- Further consideration of partial revocation of Merck Global’s registered marks;
- Whether the activities of Merck US constitute use in the UK in the course of trade in relation to any relevant goods or services;
- Whether any uses of the kind identified in 2 fall to be regarded as de minimis;
- The form of relief to be granted by way of final order in respect of the claim for breach of contract and the claim for infringement;
- Questions of interest arising from the setting aside of orders for interim payments.
The bulk of the decision dealt with point 2 above, and if reading this decision in isolation, this would be the most interesting point of discussion. However, before looking at this decision, a quick history is helpful.
Merck Global, a German company, is a long running pharmaceutical company. Following the first world war the US subsidiary was confiscated and set up as an independent business, eventually coming to operate as Merck Sharp and Dohme (MSD) outside the US. In 1955 the two parties entered into a co-existence agreement confirming that Merck US would only use the Merck brand in the US and Canada, and Merck Global would use it elsewhere. This agreement was further updated in 1970 to confirm that the parties could operate in each other’s countries using their full names.
Then the internet happened, and the agreement was no longer fit for purpose. Merck Global launched infringement proceedings against Merck US in the UK for trade mark infringement on the basis of their use of MERCK on various US websites, social media posts and email addresses that Merck Global claimed were targeting the UK market. Outside of the points above that had been remitted to the Court, Merck Global for the most part was successful.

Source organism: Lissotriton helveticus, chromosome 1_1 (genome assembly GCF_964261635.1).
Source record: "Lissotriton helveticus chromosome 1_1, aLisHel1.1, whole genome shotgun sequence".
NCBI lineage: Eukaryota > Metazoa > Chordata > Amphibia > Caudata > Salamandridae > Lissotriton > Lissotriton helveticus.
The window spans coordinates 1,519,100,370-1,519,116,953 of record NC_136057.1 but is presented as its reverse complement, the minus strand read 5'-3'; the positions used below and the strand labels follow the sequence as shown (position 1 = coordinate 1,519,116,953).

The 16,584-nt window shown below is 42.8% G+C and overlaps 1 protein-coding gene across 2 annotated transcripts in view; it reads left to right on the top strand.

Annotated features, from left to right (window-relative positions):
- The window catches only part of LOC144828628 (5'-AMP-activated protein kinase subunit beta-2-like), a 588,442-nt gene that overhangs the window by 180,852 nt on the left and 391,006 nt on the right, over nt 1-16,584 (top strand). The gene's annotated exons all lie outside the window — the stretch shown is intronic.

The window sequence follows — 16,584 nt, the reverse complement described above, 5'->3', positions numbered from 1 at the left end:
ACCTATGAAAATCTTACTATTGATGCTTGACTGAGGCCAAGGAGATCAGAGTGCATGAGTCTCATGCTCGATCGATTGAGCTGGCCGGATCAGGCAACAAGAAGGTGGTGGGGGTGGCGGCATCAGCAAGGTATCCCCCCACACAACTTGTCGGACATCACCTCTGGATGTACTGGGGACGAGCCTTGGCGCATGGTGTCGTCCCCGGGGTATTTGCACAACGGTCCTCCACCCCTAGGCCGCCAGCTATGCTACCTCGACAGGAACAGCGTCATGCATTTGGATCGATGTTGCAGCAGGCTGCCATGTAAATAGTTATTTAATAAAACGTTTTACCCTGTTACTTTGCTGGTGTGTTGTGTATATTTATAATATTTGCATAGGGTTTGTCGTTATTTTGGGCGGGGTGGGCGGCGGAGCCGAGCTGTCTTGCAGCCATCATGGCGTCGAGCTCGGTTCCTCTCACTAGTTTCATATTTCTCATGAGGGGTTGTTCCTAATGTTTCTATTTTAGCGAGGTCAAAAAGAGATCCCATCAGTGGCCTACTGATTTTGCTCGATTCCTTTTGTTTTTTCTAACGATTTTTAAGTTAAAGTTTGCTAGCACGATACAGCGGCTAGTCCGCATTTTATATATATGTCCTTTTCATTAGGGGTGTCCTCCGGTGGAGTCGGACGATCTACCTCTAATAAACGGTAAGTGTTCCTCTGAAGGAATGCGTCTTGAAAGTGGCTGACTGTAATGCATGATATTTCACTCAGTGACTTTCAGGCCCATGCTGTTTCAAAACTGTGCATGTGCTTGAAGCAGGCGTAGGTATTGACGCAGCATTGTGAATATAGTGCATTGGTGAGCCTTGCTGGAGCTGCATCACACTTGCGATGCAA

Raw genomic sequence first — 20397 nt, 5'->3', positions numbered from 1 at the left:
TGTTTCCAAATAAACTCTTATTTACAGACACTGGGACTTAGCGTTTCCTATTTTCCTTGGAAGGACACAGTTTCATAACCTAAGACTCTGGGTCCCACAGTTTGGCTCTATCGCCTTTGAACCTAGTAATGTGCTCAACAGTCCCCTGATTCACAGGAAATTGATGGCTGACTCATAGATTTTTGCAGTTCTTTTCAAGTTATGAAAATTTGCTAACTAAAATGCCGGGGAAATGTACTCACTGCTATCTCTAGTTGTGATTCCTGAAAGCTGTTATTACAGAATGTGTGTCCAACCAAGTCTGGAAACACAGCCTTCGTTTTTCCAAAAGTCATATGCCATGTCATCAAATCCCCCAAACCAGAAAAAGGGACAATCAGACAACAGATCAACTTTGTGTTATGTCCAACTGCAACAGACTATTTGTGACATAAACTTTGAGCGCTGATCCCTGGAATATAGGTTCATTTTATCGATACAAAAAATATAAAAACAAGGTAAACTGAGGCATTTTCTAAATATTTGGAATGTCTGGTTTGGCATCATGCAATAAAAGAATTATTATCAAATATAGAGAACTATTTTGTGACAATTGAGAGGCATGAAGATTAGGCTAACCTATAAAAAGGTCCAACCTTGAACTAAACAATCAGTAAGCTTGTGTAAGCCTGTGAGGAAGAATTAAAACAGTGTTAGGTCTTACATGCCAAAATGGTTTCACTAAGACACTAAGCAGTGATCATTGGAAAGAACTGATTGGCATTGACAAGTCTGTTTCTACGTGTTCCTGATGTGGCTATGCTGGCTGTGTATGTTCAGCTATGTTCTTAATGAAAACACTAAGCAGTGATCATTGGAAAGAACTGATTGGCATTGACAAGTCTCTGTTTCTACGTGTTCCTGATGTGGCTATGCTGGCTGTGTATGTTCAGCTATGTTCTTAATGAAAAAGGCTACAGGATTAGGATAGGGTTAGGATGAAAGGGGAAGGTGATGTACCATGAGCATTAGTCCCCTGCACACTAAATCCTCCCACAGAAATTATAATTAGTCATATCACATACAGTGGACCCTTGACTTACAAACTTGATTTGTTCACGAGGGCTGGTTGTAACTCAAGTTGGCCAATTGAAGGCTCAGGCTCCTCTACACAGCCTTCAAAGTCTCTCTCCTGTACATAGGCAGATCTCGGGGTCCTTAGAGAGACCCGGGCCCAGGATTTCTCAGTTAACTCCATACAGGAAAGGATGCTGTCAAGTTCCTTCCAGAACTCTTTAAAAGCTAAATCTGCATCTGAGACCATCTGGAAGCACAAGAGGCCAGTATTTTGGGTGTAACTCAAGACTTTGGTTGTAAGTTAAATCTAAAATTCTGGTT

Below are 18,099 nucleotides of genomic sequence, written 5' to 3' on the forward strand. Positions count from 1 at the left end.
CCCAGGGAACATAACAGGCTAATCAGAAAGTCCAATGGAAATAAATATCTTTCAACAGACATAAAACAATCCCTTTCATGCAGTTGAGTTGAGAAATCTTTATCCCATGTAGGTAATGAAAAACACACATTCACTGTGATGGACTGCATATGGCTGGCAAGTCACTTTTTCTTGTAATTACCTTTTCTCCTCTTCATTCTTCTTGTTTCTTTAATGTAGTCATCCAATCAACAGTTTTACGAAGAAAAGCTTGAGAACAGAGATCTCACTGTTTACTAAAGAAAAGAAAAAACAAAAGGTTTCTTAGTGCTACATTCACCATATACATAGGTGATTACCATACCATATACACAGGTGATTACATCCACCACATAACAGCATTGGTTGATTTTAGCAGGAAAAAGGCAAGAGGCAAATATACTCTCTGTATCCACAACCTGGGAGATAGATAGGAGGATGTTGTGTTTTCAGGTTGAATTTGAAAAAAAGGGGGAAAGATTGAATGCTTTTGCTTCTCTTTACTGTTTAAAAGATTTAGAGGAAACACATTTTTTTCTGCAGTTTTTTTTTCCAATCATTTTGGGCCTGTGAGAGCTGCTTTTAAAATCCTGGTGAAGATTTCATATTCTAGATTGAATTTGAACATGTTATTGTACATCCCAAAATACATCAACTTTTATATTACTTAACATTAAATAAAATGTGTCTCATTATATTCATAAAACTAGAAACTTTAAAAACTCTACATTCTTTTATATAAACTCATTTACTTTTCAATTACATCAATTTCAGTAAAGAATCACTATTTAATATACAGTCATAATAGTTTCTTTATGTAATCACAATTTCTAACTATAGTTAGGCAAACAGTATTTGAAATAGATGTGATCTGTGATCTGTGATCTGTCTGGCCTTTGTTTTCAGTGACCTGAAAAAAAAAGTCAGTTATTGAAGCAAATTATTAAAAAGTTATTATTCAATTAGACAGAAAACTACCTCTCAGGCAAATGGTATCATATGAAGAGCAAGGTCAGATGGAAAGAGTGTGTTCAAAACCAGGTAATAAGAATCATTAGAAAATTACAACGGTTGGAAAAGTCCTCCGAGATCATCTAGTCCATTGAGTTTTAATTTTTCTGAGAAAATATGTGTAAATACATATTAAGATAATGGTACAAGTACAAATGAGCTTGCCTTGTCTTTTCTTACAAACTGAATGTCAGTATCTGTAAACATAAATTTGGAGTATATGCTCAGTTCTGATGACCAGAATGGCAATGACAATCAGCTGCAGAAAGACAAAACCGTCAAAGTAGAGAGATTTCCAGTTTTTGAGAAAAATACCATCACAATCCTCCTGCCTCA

Use in the court of trade
As stated above, the most interesting point discussed by Sir Alastair Norris was whether the activities of Merck US constituted use in the UK in the course of trade. The reason this was in dispute was because Merck US never actually sold any wares in the UK using the Merck brand. However, Merck US did use the Merck branding alone on websites and social media posts that Merck Global argued targeted the UK market and would establish in the mind of the average consumer a link between the sign constituting the company or trade name and the products. Essentially, by way of Merck US’s promotional activity, the UK market would see them as a provider of Merck products even though they haven’t sold any Merck branded products in the UK, meaning it still impacts on the essential function of Merck Global’s trade mark rights.
The decision looked at various examples in great detail, but the essential finding was that there could be use in the course of trade without any actual sales. This was especially the case where this promotional activity appeared to be targeted at the UK deliberately (not incidentally). This is not a new concept, but it is always helpful to have further discussion on this point, and more examples to compare with as precedent.
The key takeaway
The key takeaway from this dispute is not really what we have learnt about the law but rather a cautionary tale. Firstly, it is not wise to walk the fine line between acceptable behaviour and breaching behaviour when locked into a co-existence agreement. Merck US did this in our view. Whether they deliberately targeted the UK or not, what they were doing was risky.
Additionally, and perhaps most importantly, what in 1955/1970 may have seemed like a good agreement for these parties, resulted in years of legal dispute and undoubtably significant cost. Whilst it is difficult to blame them for not foreseeing the impact of the internet, it is a reminder to think of all possible complications before the need to settle them in court.